Cytotoxic CD8+ T lymphocytes (CTL) efficiently control acute virus infections but can become exhausted when a chronic infection develops. The checkpoint receptor PD-1 suppresses the functionality of virus-specific CD8+ T cells during chronic infection. However, the role of the PD-L1/PD-1 pathway during the acute phase of infections has not been well characterized. In the current study the effects of PD-1 or PD-L1 deficiency on the CD8+ T cell response against Friend retroviral (FV) infection of knockout mice was analyzed during acute infection. We observed an enhanced proliferation, functional maturation, and reduced apoptosis of effector CD8+ T cells in the absence of PD-1 or PD-L1. The knockout of PD-L1 had a stronger effect on the functionality of CD8+ T cells than that of PD-1. Augmented CTL responses were associated with an improved control of FV replication. The strong phenotype of FV-infected PD-L1 knockout mice was independent of the interaction with CD80 as an additional receptor for PD-L1. Furthermore, we performed a detailed analysis of the production of different granzymes in virus-specific CD8+ T cells and observed that especially the simultaneous production of multiple granzymes in individual T cells (multifunctionality) was under the control of the PD-1/PD-L1 pathway. The findings from this study allow for a better understanding of the development of antiviral cytotoxic immunity during acute viral infections.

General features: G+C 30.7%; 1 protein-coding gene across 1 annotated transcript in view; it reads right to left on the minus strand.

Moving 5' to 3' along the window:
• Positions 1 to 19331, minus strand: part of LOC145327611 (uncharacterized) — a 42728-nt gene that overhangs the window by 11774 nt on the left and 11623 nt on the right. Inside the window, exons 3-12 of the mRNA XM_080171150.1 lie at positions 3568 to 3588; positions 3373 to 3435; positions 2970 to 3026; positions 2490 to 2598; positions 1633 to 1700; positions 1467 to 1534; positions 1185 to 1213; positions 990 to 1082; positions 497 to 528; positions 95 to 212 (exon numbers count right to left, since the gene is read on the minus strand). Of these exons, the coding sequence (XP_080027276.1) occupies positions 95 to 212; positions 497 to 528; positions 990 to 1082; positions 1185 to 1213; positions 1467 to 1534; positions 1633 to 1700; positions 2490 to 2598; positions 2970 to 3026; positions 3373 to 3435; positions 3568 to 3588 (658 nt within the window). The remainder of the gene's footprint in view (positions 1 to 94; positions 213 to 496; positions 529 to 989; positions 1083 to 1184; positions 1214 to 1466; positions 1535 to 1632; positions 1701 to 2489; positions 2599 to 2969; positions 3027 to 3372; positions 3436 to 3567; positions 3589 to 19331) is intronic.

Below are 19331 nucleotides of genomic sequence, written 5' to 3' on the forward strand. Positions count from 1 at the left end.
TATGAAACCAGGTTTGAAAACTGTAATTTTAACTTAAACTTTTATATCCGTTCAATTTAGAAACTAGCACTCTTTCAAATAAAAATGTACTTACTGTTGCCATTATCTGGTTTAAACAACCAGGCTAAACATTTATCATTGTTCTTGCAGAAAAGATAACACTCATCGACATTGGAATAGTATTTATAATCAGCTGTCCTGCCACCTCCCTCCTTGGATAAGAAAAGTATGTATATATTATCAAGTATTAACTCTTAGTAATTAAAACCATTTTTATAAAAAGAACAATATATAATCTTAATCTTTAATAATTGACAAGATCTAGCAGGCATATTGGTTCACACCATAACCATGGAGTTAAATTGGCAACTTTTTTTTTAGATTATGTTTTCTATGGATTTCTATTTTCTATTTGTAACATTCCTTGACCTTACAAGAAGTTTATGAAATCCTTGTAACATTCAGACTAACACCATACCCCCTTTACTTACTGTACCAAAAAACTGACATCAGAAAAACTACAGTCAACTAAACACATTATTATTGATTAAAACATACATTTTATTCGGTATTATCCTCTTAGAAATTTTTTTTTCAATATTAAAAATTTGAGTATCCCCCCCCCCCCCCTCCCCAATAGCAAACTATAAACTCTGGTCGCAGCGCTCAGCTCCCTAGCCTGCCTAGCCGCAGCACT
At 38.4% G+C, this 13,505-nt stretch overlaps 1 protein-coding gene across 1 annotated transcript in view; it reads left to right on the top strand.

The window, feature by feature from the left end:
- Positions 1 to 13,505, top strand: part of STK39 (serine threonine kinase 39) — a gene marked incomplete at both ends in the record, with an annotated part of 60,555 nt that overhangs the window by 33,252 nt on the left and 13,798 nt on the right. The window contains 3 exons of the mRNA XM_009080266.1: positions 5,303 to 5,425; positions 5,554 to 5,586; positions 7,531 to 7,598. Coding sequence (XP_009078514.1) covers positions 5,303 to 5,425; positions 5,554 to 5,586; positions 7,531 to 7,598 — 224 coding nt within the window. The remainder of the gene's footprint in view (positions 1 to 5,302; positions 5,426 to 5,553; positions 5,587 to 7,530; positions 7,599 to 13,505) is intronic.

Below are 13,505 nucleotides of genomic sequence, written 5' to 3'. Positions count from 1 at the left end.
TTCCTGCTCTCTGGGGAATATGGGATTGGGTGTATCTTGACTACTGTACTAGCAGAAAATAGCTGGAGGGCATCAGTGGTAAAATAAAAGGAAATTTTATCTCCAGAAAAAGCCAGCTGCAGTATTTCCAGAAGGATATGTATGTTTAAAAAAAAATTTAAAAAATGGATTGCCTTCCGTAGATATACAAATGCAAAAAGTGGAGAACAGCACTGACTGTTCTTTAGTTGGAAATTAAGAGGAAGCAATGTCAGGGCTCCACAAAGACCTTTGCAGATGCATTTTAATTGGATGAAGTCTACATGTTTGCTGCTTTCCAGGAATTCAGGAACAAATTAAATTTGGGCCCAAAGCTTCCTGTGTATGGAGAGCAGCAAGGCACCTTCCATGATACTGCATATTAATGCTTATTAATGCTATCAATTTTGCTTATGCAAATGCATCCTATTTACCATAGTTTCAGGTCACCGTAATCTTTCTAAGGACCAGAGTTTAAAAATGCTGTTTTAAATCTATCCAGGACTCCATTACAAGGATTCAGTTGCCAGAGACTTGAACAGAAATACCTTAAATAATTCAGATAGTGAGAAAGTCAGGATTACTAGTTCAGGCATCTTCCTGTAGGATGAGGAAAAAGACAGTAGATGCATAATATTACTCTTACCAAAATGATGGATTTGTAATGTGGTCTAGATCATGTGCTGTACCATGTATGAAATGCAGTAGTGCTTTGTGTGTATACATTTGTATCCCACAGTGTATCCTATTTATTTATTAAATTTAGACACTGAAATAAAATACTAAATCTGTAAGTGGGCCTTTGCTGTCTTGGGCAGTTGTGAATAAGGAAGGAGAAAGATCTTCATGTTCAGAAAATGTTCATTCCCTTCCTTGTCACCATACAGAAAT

Keywords: CD8 T cells; PD-1; PD-L1; apoptosis; caspase 3; immunoregulation; retrovirus.